The Neartown Association was established in 1963 by a
group of dedicated individuals seeking to improve the quality
of life in Houston's unique and historic inner-city neighborhoods.
Undaunted by the time-consuming community-building process,
they were not willing to wait for someone else to save
and restore their home front, nestled between downtown
Houston and the Houston Medical Center.
Since its founding, the Neartown Association has supported,
and often sponsored, the formation of small civic clubs
and neighborhood associations within its borders, generally
along original plat lines. These 20-plus smaller groups
hold their own meetings and deal with more localized issues
such as problem properties, heavily weeded vacant lots
and citizen patrols. They call on Neartown for support
with neighborhood issues and, in turn, Neartown rallies
these civic associations when issues of larger community
concerns develop. With a population of over 30,000, Neartown's
strong advocacy on positions of interest to the area is
well known at both the local and state level.
Often likened to New York's Greenwich Village, the Neartown
area attracts an eclectic mix of residents and businesses,
as well as a host of political figures, outlaws and millionaires.
Neartown has been home to actor Clark Gable, Howard Hughes,
Dr. Denton Cooley and famous individuals from Houston's
past such as Fondren, Abercrombie, Masterson and Hogg.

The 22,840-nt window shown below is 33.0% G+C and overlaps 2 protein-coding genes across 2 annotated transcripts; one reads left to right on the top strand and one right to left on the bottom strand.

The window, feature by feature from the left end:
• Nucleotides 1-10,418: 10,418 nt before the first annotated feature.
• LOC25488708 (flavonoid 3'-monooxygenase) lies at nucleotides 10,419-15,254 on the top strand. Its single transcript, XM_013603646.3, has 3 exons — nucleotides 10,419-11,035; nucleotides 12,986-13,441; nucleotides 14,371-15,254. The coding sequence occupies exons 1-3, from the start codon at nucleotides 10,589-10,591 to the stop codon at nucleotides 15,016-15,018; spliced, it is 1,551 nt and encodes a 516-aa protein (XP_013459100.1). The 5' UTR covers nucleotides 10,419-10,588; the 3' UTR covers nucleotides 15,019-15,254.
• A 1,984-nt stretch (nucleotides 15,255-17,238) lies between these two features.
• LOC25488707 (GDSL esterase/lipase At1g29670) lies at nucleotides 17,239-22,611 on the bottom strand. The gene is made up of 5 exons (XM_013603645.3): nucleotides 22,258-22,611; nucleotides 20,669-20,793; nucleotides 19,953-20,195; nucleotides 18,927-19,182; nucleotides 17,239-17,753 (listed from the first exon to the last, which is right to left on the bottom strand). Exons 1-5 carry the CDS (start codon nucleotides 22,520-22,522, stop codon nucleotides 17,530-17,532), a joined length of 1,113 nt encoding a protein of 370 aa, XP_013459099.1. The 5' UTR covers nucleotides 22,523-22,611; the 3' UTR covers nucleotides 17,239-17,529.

President Lyndon B. Johnson lived in our neighborhood while
he taught at San Jacinto High School. The site of what
was the family home of Mirabeau B. Lamar, president of
the Republic of Texas, is now the home of Woodrow Wilson
Elementary School and Walter Cronkite spent his youth in
a bungalow in the 1400 block of Westheimer.
Preserving a rich residential history, Neartown includes
some of Houston's oldest and most historic neighborhoods,
including the original Montrose, which was platted in 1911.
Other neighborhoods in the area have retained their original
names such as Courtlandt Place, Winlow Place, Hyde Park
and Cherryhurst. In other parts of Neartown, old subdivision
names such as Oakmont and Sandyside have long since lost
their significance except as part of legal descriptions
on property deeds. In their place, new neighborhood organizations
have arisen with names reflective of the area's history,
such as Audubon, Avondale, Lancaster Place, Castle Court
and Roseland Estates.
Today, professionals and families seeking the convenient
life-style of our popular downtown commercial, medical
and cultural centers, as well as a strong sense of community
in something other than a traditional suburban setting,
are rediscovering Neartown.